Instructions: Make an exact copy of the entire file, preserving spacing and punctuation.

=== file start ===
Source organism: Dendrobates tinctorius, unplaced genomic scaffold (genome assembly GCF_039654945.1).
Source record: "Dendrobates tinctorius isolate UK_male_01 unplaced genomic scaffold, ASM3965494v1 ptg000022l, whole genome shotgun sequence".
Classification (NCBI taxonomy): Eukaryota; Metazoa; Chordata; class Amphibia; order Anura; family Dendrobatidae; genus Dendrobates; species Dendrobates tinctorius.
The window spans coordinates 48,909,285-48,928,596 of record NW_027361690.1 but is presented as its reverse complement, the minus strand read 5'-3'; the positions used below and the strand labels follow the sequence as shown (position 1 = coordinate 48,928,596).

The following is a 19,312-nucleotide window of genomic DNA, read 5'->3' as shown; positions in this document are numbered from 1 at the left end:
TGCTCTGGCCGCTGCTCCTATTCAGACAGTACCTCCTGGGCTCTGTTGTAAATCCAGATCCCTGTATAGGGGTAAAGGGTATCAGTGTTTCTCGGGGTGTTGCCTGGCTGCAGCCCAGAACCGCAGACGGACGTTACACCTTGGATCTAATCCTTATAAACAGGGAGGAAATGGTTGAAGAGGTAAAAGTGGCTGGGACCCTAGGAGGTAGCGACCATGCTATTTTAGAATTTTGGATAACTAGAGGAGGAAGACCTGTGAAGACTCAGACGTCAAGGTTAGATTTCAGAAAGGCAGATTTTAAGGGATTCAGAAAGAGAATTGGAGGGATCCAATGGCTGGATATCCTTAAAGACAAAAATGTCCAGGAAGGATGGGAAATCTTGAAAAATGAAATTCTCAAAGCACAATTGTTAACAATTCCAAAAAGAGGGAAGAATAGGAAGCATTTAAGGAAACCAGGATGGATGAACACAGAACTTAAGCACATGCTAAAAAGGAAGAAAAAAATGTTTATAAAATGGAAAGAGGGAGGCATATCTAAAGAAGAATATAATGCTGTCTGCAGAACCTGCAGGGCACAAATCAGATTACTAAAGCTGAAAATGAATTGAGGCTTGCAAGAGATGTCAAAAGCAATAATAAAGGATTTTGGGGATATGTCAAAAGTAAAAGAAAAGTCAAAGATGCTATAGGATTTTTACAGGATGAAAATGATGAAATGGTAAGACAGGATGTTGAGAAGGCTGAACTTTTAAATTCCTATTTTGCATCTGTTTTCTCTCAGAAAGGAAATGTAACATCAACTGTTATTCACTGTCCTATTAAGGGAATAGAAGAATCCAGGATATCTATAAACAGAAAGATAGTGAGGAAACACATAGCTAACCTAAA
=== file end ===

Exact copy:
Source organism: Dendrobates tinctorius, unplaced genomic scaffold (genome assembly GCF_039654945.1).
Source record: "Dendrobates tinctorius isolate UK_male_01 unplaced genomic scaffold, ASM3965494v1 ptg000022l, whole genome shotgun sequence".
Classification (NCBI taxonomy): Eukaryota; Metazoa; Chordata; class Amphibia; order Anura; family Dendrobatidae; genus Dendrobates; species Dendrobates tinctorius.
The window spans coordinates 48,909,285-48,928,596 of record NW_027361690.1 but is presented as its reverse complement, the minus strand read 5'-3'; the positions used below and the strand labels follow the sequence as shown (position 1 = coordinate 48,928,596).

The following is a 19,312-nucleotide window of genomic DNA, read 5'->3' as shown; positions in this document are numbered from 1 at the left end:
TGCTCTGGCCGCTGCTCCTATTCAGACAGTACCTCCTGGGCTCTGTTGTAAATCCAGATCCCTGTATAGGGGTAAAGGGTATCAGTGTTTCTCGGGGTGTTGCCTGGCTGCAGCCCAGAACCGCAGACGGACGTTACACCTTGGATCTAATCCTTATAAACAGGGAGGAAATGGTTGAAGAGGTAAAAGTGGCTGGGACCCTAGGAGGTAGCGACCATGCTATTTTAGAATTTTGGATAACTAGAGGAGGAAGACCTGTGAAGACTCAGACGTCAAGGTTAGATTTCAGAAAGGCAGATTTTAAGGGATTCAGAAAGAGAATTGGAGGGATCCAATGGCTGGATATCCTTAAAGACAAAAATGTCCAGGAAGGATGGGAAATCTTGAAAAATGAAATTCTCAAAGCACAATTGTTAACAATTCCAAAAAGAGGGAAGAATAGGAAGCATTTAAGGAAACCAGGATGGATGAACACAGAACTTAAGCACATGCTAAAAAGGAAGAAAAAAATGTTTATAAAATGGAAAGAGGGAGGCATATCTAAAGAAGAATATAATGCTGTCTGCAGAACCTGCAGGGCACAAATCAGATTACTAAAGCTGAAAATGAATTGAGGCTTGCAAGAGATGTCAAAAGCAATAATAAAGGATTTTGGGGATATGTCAAAAGTAAAAGAAAAGTCAAAGATGCTATAGGATTTTTACAGGATGAAAATGATGAAATGGTAAGACAGGATGTTGAGAAGGCTGAACTTTTAAATTCCTATTTTGCATCTGTTTTCTCTCAGAAAGGAAATGTAACATCAACTGTTATTCACTGTCCTATTAAGGGAATAGAAGAATCCAGGATATCTATAAACAGAAAGATAGTGAGGAAACACATAGCTAACCTAAA